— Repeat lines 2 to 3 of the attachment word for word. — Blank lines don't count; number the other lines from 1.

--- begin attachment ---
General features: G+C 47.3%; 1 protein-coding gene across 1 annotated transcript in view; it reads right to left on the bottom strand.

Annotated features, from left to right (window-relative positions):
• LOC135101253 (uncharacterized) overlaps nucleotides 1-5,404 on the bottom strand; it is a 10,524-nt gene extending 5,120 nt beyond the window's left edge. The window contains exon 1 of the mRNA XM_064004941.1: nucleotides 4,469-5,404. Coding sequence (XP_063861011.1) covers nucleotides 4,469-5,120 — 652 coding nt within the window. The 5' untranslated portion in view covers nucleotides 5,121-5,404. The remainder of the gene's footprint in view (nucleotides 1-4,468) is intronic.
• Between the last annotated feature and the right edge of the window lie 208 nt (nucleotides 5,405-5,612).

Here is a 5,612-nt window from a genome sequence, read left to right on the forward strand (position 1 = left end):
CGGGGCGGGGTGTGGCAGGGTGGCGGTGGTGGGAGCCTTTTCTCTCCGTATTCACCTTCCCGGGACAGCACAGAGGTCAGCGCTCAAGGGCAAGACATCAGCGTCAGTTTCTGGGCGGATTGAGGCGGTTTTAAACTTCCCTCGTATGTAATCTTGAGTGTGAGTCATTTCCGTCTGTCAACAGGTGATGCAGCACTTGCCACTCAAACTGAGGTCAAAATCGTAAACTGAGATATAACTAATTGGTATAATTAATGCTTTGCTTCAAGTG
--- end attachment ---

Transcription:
Annotated features, from left to right (window-relative positions):
• LOC135101253 (uncharacterized) overlaps nucleotides 1-5,404 on the bottom strand; it is a 10,524-nt gene extending 5,120 nt beyond the window's left edge. The window contains exon 1 of the mRNA XM_064004941.1: nucleotides 4,469-5,404. Coding sequence (XP_063861011.1) covers nucleotides 4,469-5,120 — 652 coding nt within the window. The 5' untranslated portion in view covers nucleotides 5,121-5,404. The remainder of the gene's footprint in view (nucleotides 1-4,468) is intronic.